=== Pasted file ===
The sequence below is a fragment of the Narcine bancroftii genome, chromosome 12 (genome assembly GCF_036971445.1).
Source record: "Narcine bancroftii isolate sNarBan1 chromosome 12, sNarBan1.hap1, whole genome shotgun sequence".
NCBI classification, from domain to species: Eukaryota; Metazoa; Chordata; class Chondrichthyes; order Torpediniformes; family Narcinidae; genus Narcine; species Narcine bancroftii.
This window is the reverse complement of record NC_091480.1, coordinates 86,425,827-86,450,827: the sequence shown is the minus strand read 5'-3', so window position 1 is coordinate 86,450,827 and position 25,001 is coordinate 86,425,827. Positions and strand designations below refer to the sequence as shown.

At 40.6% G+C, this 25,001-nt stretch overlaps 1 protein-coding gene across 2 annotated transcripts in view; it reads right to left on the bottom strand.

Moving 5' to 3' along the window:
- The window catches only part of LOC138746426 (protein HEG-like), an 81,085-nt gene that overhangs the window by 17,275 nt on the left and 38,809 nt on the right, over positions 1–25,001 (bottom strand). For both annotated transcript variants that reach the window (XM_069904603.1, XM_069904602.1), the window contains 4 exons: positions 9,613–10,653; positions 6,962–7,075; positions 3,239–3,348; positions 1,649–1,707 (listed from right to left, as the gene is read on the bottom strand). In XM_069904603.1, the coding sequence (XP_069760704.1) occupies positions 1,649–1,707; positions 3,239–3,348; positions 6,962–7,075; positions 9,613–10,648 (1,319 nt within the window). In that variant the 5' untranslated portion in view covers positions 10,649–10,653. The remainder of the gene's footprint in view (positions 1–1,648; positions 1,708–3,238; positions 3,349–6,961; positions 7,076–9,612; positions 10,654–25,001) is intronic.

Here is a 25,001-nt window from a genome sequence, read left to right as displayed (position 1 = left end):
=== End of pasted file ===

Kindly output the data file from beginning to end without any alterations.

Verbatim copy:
The sequence below is a fragment of the Narcine bancroftii genome, chromosome 12 (genome assembly GCF_036971445.1).
Source record: "Narcine bancroftii isolate sNarBan1 chromosome 12, sNarBan1.hap1, whole genome shotgun sequence".
NCBI classification, from domain to species: Eukaryota; Metazoa; Chordata; class Chondrichthyes; order Torpediniformes; family Narcinidae; genus Narcine; species Narcine bancroftii.
This window is the reverse complement of record NC_091480.1, coordinates 86,425,827-86,450,827: the sequence shown is the minus strand read 5'-3', so window position 1 is coordinate 86,450,827 and position 25,001 is coordinate 86,425,827. Positions and strand designations below refer to the sequence as shown.

At 40.6% G+C, this 25,001-nt stretch overlaps 1 protein-coding gene across 2 annotated transcripts in view; it reads right to left on the bottom strand.

Moving 5' to 3' along the window:
- The window catches only part of LOC138746426 (protein HEG-like), an 81,085-nt gene that overhangs the window by 17,275 nt on the left and 38,809 nt on the right, over positions 1–25,001 (bottom strand). For both annotated transcript variants that reach the window (XM_069904603.1, XM_069904602.1), the window contains 4 exons: positions 9,613–10,653; positions 6,962–7,075; positions 3,239–3,348; positions 1,649–1,707 (listed from right to left, as the gene is read on the bottom strand). In XM_069904603.1, the coding sequence (XP_069760704.1) occupies positions 1,649–1,707; positions 3,239–3,348; positions 6,962–7,075; positions 9,613–10,648 (1,319 nt within the window). In that variant the 5' untranslated portion in view covers positions 10,649–10,653. The remainder of the gene's footprint in view (positions 1–1,648; positions 1,708–3,238; positions 3,349–6,961; positions 7,076–9,612; positions 10,654–25,001) is intronic.

Here is a 25,001-nt window from a genome sequence, read left to right as displayed (position 1 = left end):